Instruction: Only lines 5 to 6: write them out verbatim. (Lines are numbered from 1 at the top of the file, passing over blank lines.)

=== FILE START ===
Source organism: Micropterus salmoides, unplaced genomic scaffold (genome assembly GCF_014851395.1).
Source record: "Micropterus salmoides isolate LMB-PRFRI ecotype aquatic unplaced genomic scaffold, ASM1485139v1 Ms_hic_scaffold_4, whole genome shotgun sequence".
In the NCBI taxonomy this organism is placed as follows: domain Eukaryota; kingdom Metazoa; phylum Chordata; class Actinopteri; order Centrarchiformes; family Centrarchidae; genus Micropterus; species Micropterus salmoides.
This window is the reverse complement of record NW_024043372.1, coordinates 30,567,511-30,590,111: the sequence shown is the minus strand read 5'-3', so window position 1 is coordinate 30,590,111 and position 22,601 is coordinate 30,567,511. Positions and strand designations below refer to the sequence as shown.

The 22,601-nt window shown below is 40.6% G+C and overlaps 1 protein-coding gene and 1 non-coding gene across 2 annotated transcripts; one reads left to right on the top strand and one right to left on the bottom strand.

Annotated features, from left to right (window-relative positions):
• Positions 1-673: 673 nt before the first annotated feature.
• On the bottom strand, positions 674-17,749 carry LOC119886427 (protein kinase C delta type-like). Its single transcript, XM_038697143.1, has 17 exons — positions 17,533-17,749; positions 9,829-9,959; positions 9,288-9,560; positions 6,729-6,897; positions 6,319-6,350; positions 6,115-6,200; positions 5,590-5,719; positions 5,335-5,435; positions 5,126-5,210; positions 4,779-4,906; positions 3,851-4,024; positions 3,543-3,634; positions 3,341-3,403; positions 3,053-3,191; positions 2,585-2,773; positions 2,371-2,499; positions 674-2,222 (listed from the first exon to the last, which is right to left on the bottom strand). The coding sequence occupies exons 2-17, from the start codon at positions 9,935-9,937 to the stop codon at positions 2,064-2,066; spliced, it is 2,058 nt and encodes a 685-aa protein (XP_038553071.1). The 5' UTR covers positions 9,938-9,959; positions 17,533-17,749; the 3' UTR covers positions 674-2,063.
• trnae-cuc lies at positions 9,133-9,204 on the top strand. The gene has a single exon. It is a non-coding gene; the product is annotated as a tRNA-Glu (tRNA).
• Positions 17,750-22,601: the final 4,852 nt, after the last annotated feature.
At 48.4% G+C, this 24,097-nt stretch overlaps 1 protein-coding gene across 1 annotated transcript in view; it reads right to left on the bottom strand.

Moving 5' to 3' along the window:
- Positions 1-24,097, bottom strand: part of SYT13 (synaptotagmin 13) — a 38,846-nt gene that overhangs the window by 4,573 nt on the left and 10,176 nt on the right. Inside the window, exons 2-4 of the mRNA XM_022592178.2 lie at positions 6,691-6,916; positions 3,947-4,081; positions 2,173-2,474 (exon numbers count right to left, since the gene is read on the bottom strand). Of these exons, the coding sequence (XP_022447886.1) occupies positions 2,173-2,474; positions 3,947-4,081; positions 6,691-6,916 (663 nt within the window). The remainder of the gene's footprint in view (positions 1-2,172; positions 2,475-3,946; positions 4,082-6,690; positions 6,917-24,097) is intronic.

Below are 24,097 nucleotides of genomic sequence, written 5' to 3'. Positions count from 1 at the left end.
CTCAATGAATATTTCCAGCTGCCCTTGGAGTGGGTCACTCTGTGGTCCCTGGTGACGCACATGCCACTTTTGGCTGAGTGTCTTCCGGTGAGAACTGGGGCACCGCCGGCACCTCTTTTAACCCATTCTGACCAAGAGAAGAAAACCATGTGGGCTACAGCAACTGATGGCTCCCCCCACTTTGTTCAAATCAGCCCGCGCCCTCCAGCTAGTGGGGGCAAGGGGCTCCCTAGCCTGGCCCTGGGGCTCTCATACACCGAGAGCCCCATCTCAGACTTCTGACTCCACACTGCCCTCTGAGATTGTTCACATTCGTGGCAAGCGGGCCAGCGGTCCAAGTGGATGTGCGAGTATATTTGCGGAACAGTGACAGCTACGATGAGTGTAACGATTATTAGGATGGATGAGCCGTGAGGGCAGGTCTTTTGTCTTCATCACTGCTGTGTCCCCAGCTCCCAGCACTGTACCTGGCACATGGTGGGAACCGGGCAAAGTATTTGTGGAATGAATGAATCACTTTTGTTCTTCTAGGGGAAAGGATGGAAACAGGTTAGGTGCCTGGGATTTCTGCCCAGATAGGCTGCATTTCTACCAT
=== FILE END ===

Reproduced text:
The 22,601-nt window shown below is 40.6% G+C and overlaps 1 protein-coding gene and 1 non-coding gene across 2 annotated transcripts; one reads left to right on the top strand and one right to left on the bottom strand.

Annotated features, from left to right (window-relative positions):